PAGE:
“How are you? How’s Fluff?”
Five years ago I believed starting another brand would help me find a deeper connection to people and myself. Yet there’s been times as a founder where I’ve felt more lost and disconnected than ever. On these days, I don’t know how to respond when people say, “How are you? How’s Fluff?”
The last four years of my career have been humbling to say the least. I don’t know what the next 6–12 months will hold. I’m both under and over stimulated, bored and engaged, concerned and excited. My problems are bigger than they’ve ever been, and yet seem somehow smaller. I’ve realised I’ve got more awareness. I’m learning to surrender. And I’m more hopeful than ever.
“We should be optimistic not because our problems are smaller than we thought, but because our capacity to solve them is larger than we thought.” — Kevin Kelly.
So, here’s what I’d want to say when people ask me how I am, and how Fluff is, but usually can’t.
First of all, is it a founder’s job to stay on track?
To maintain a perfect, bullet-proof vision from day one? To hold my values constant, and in front of me at all times? To always know what’s important? Is that what success is?
If so, I’ve stumbled too many times.
But surely, if we always know exactly what we’re doing, we’re not doing anything that new at all. And that’s true whether you’re talking big picture or details.
Maybe my ‘vision’ has remained the same, but my execution has chopped and changed, led down several paths, one way streets, dead ends etc. I’ve lagged, broken down, discovered new routes and seen some pretty cool sights along the way. I’ve realised that yes, I still want to create, but not in the same (previously aspiring) mode or pace. The joy of missing out, they say.
It could just be that I’m simply getting older and my priorities have changed. That I lack the energy, motivation, and resilience I did in my twenties. Or are resilience and energy just euphemisms for a naive kind of youthful optimism, masking irrationality and ignorance?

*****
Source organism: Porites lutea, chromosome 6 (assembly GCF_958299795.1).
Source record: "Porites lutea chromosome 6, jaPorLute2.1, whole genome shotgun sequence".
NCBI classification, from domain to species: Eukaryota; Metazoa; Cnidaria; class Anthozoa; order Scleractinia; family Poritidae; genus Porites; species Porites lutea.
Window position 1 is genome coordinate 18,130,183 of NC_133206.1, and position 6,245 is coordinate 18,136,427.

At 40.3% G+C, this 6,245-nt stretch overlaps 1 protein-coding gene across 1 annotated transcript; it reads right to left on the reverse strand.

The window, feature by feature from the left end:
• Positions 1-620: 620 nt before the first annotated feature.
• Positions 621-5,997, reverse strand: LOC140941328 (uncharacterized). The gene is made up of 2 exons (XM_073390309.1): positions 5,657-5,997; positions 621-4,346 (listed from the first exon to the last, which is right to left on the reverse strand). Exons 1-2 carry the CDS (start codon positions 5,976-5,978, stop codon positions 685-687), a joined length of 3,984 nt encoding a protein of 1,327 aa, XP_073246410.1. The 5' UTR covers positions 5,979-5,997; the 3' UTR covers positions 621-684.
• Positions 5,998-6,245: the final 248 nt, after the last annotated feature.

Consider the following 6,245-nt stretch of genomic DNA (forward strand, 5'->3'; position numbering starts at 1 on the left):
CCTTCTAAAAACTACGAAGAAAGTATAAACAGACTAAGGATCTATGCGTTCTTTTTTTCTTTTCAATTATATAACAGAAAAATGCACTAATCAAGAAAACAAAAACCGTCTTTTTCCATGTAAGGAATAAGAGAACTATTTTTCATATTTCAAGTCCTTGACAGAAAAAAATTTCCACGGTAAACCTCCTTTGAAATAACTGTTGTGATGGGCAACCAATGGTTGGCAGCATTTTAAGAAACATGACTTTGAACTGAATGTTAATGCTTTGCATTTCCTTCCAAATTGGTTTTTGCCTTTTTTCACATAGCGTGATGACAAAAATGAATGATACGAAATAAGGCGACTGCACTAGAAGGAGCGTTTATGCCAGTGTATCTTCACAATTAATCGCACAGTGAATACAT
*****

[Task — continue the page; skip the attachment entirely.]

It could also be that I don’t think I can, nor want to keep up with changing technologies, commodities, and regulations.
Then again, I feel like I have more integrity — more of a purpose for creating a business I can see myself doing until I’m grey — than I ever did before.
So, have I kept my vision bullet-proof? Or have I learned and changed along the way?
I really hope it’s the latter.
What advice would you give your younger self?
I am tired of being interviewed and asked what questions I’d tell my younger self, and what advice I’d give to budding entrepreneurs.
To the former: have fun, be young! To the latter: don’t do it, save your money.
Nowadays I am pretty blunt if I meet up with anyone to discuss their idea. I simply ask them, ‘Why?’ About 10 times until we get somewhere. Is it creating something? (even if it’s connection), and what are you willing to do and sacrifice to get there? Because sacrifice will catch up to everyone at some point, even if you’re doing incredibly well (success can cost you time, relationships, awareness, anonymity/normalcy and relatability). And let’s not get started on the world.
This is not a sprint. It’s a marathon.
We are asked to write pitch decks with 5/10/20 year plans. But we’re also asked to show a return within 2–3 years. At the same time, we’re crafting stories for the press that say we want to build companies that are around for 100 years. Meanwhile we’re reading articles that tell us the world won’t even make it that long — because of us and these companies we are trying to build. In seeking to solve problems, we end up creating more which we in turn have to solve again. I have found myself in countless scenarios having to undo the impact of what I thought was helpful to begin.
Would it be more honest to say that we’re here for a good time, not a long time? To build something fun, something different, something interesting, that might make the world more fun, a bit different, more interesting? And that the first step is to make it profitable, to employ people, and then make it more sustainable or responsible. Is doing it the other way setting ourselves up for failure?
Is starting by saying we’re trying to change or impossibly, save the planet a lie? I say this because I’ve said versions of it, and that makes me feel uncomfortable, because I don’t know if it’s a promise I can keep. Yet it’s the promise every brand is currently making. It’s become the entry point for business these days: if you’re not saving the planet or donating all profits to charity or speaking about injustice then you really shouldn’t be doing business, should you? I genuinely don’t know the answer.